After the Lancaster Beer Festival

I want you to read this:
my night was the endless Niagara.

Love, flowing along sediment
of bones and thorny breathing,

ends on a brown couch of dog
and cat hair nice against my jeans.

I woke there next to a loaded potato gun.
Can’t stop writing dirty things

on the Buddha board
hoping you will read them.

If not you,
anyone.

My bones’ silence
breathes thorns.

And the message always
erases itself.

 

(originally published in Serving House Journal, Fall 2017)

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By the Ocean

As the tide heartbeats forth,
my lovers return in salt.

Silver-winged seagull loses herself
& dives.

Yesterday I thought
I would be in love forever–

today, whiskey on my tongue,
sand in my eyes.

I want to find every person
I ever loved within the waves,

how navy shuts
thin books of light.

The line between sand & tide
is awash with wings.

Salt burns my mouth
& I am drenched

in your foam, milking
the sea for words–

the sea swollen with stories
we never told,

words we
never said.

 

(originally published in Common Ground Review, Spring 2018)

Brushing

As I run hot faucet water
over the head of my electric toothbrush,
Jennifer asks isn’t it better
when we brush our teeth together?

This, of course, is redundant.

I have cleaned the spit
and foam from my brush alone
through the years,
watched clean water slowly spiral
down a clog.

I have taken better care
of myself.

Flossed the plaque
between memories,
tartar of bad habits,
freshened breath
in and out of you.

These I can withstand.

Thus I answer at all.

My Smartphone’s Fingerprint Sensor Cannot Detect Me

Do not forget me:
I have struggled to break
through my own absence
of field. Let a helium balloon
float to where it disappears.
We have not spoken
in years. The phone you gave
me I replaced to return
my sense of self-place. Still,
send me a signal you sense me,
and we will come to static
where we cannot hear
how we wish to be heard
but we will know
we are there.

 

(originally published in CultureCult Magazine, 2017)

Maggie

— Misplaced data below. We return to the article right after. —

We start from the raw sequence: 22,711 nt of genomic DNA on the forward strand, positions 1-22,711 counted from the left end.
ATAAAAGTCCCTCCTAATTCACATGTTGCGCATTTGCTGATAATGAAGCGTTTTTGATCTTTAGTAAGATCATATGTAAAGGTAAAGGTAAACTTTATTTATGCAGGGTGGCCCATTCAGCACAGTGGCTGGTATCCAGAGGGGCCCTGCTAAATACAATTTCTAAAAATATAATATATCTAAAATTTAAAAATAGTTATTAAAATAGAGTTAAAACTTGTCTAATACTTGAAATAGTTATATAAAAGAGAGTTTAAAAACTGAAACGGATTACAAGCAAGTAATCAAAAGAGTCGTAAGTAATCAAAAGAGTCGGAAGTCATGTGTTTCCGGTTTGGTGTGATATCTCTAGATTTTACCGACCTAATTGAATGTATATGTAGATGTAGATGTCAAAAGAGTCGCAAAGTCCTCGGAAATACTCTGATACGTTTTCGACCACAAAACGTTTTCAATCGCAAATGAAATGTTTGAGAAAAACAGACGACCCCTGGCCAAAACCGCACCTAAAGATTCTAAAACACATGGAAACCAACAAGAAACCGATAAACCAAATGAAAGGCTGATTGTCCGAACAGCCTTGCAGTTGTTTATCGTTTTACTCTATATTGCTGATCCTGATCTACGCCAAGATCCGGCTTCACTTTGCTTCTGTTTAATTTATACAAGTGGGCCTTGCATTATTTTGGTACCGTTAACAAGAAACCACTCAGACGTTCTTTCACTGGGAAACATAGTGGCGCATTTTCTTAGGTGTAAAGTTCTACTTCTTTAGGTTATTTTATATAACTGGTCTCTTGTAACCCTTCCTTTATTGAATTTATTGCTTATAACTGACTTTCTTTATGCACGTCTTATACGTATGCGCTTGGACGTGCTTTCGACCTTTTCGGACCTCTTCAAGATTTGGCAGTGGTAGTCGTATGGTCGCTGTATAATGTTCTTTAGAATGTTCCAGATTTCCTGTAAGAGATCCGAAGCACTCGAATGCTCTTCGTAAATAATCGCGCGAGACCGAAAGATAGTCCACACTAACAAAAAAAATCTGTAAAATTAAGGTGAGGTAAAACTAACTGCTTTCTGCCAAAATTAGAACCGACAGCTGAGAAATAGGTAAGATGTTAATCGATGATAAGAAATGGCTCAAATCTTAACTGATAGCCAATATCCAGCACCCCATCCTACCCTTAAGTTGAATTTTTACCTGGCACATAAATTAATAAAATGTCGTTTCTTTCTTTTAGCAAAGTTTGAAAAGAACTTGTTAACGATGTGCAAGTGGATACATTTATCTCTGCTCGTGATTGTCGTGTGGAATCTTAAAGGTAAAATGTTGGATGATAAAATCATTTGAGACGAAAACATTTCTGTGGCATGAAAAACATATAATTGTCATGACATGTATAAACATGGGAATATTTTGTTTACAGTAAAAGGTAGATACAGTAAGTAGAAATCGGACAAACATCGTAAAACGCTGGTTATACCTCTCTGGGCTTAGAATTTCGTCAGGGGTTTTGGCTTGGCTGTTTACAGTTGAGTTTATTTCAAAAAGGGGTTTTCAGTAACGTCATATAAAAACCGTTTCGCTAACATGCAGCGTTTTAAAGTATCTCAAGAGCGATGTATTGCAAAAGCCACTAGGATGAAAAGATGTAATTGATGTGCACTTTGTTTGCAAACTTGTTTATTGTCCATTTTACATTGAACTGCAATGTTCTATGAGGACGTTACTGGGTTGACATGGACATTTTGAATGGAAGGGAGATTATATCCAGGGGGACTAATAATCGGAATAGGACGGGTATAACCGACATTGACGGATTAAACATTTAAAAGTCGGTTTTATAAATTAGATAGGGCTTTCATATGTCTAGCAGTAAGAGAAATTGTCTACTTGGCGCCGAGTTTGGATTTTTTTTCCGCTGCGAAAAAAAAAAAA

After you invited me to your brother’s jazz
concert you said you liked me too much
and I couldn’t handle that, the thought

of our togethered trombone slide into an infinity
accompanied by spacetime’s deep sound.
I avoided you the only way I knew how:

my absence for your words a dangling CO2.
This, another failed online dating experience,
a week and (it was electric for a time) the zap

of each other in a cold January condo over and
over, a thousand volts then whole note rest,
a singed week’s limb removed by blizzard wind.

 

(originally published in Postcard Poems and Prose, 2017)

Warmth

I want to fold the dog
into an origami pipe
smoke it
and forget this
was ever a dog

later I will want
this dog nestled
next to me
asleep
fire lingering

instead I
fold creases
into blanket
wrapping
out the cold

I can’t shake
but for what
it takes
to sleep
through dawn

 

(originally published in Succor, 2017)

A Date with Doubt

You look around the room
and rate singles from one to ten
in terms of melancholy
but don’t know
how to rate yourself–
Pacific waves flow through
you almost drown
in the sea of your thoughts–
the scisms between pen and mirror,
heart and mind, these are thieves
who will lie to you ‘til the Greyhound
leaves for Cincinnati at 11:30.
Until then we watch superheroes do bad
stand-up comedy in the conference room
at the new Mikey’s, eating mushroom pizza
with too-hot sauce. Bass pounds from the stage
so loudly we walk to 16-Bit next door
to drink water and pretend we are drunk,
our mouths rocketships exploring the universe
of each other– the rotation of stars
confused with physics. In the end all you want
is chocolate cake. Your blue eyes curve away
in that soaring flyball-to-left way. The way
you sway me back to simpler times
when buying CDs was a holy act
of personal preference
and I stayed sealed on a shelf in plastic,
waiting to give the world my music.

 

(originally published in Zingara Poetry Picks, Summer 2017)

An Oncoming Train

We waddled over grates along train tracks
on a bridge above the river until a trembling
warned of what would come: soon, one of us
will leave the other. Running to safety in flip-
flops, it would not matter how it felt when
we held each other after stumbling off rail into
field because you said you finally found a thing
I’m scared of: the in-between of tracks. Heart
beating odds with brain. As the train passed,
horns blaring, you spoke something I could not
hear when we hugged as each car blurred forward
until we became a quiver, a silence, a kiss of
faded smoke dragging steel beyond the hills.

 

(originally published in Four Ties Lit Review, Fall 2017)

Weekends

You said it was your best birthday weekend ever.
You sang on stage in a large bar surrounded by friends.

When we turned our bodies into rhythm, pulsations,
and streamlines, the physical elements of snow and rain–

of kisses outside in blowing wind, and people honking,
winnowing by, I wondered about unicycle riders, the way

they wheel tall along sidewalks, straight-thin razor
cutting sound– their legs in cycled motions suggesting

let’s drag this out until we can’t

 

(originally published in Home Planet News Online, 2017)